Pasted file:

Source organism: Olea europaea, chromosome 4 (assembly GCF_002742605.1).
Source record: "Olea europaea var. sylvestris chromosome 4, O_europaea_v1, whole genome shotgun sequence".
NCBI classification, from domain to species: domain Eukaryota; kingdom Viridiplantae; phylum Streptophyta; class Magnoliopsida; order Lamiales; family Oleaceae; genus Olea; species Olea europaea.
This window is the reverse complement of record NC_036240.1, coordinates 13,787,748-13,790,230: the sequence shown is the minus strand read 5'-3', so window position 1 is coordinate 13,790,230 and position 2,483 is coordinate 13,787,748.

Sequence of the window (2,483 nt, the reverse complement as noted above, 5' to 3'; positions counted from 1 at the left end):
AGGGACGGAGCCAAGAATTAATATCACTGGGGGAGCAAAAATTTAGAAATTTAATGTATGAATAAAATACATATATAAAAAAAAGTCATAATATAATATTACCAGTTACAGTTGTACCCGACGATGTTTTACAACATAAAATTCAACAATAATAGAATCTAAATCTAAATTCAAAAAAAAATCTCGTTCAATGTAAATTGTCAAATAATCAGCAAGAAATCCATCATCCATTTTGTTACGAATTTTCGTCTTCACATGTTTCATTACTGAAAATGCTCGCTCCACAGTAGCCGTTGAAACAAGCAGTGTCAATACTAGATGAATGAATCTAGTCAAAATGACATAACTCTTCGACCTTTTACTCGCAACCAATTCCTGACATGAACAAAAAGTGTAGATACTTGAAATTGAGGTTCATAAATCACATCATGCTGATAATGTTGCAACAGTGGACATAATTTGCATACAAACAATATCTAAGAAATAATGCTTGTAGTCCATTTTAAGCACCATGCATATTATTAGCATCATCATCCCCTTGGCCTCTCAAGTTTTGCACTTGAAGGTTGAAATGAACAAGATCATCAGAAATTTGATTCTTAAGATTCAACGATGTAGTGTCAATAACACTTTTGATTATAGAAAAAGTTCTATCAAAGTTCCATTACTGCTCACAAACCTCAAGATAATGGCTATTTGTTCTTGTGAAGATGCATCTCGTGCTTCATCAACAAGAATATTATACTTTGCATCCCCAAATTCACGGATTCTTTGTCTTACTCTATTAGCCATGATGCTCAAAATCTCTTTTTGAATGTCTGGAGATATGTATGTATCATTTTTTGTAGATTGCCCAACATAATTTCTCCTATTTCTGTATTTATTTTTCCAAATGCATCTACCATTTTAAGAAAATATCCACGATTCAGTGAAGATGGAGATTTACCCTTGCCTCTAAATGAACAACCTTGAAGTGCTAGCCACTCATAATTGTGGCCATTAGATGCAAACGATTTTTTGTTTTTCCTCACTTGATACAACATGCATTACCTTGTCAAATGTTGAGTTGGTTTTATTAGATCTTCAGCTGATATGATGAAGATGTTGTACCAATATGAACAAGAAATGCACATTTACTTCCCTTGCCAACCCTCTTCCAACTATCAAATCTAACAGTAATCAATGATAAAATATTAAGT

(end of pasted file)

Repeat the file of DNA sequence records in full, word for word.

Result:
Source organism: Olea europaea, chromosome 4 (assembly GCF_002742605.1).
Source record: "Olea europaea var. sylvestris chromosome 4, O_europaea_v1, whole genome shotgun sequence".
NCBI classification, from domain to species: domain Eukaryota; kingdom Viridiplantae; phylum Streptophyta; class Magnoliopsida; order Lamiales; family Oleaceae; genus Olea; species Olea europaea.
This window is the reverse complement of record NC_036240.1, coordinates 13,787,748-13,790,230: the sequence shown is the minus strand read 5'-3', so window position 1 is coordinate 13,790,230 and position 2,483 is coordinate 13,787,748.

Sequence of the window (2,483 nt, the reverse complement as noted above, 5' to 3'; positions counted from 1 at the left end):
AGGGACGGAGCCAAGAATTAATATCACTGGGGGAGCAAAAATTTAGAAATTTAATGTATGAATAAAATACATATATAAAAAAAAGTCATAATATAATATTACCAGTTACAGTTGTACCCGACGATGTTTTACAACATAAAATTCAACAATAATAGAATCTAAATCTAAATTCAAAAAAAAATCTCGTTCAATGTAAATTGTCAAATAATCAGCAAGAAATCCATCATCCATTTTGTTACGAATTTTCGTCTTCACATGTTTCATTACTGAAAATGCTCGCTCCACAGTAGCCGTTGAAACAAGCAGTGTCAATACTAGATGAATGAATCTAGTCAAAATGACATAACTCTTCGACCTTTTACTCGCAACCAATTCCTGACATGAACAAAAAGTGTAGATACTTGAAATTGAGGTTCATAAATCACATCATGCTGATAATGTTGCAACAGTGGACATAATTTGCATACAAACAATATCTAAGAAATAATGCTTGTAGTCCATTTTAAGCACCATGCATATTATTAGCATCATCATCCCCTTGGCCTCTCAAGTTTTGCACTTGAAGGTTGAAATGAACAAGATCATCAGAAATTTGATTCTTAAGATTCAACGATGTAGTGTCAATAACACTTTTGATTATAGAAAAAGTTCTATCAAAGTTCCATTACTGCTCACAAACCTCAAGATAATGGCTATTTGTTCTTGTGAAGATGCATCTCGTGCTTCATCAACAAGAATATTATACTTTGCATCCCCAAATTCACGGATTCTTTGTCTTACTCTATTAGCCATGATGCTCAAAATCTCTTTTTGAATGTCTGGAGATATGTATGTATCATTTTTTGTAGATTGCCCAACATAATTTCTCCTATTTCTGTATTTATTTTTCCAAATGCATCTACCATTTTAAGAAAATATCCACGATTCAGTGAAGATGGAGATTTACCCTTGCCTCTAAATGAACAACCTTGAAGTGCTAGCCACTCATAATTGTGGCCATTAGATGCAAACGATTTTTTGTTTTTCCTCACTTGATACAACATGCATTACCTTGTCAAATGTTGAGTTGGTTTTATTAGATCTTCAGCTGATATGATGAAGATGTTGTACCAATATGAACAAGAAATGCACATTTACTTCCCTTGCCAACCCTCTTCCAACTATCAAATCTAACAGTAATCAATGATAAAATATTAAGT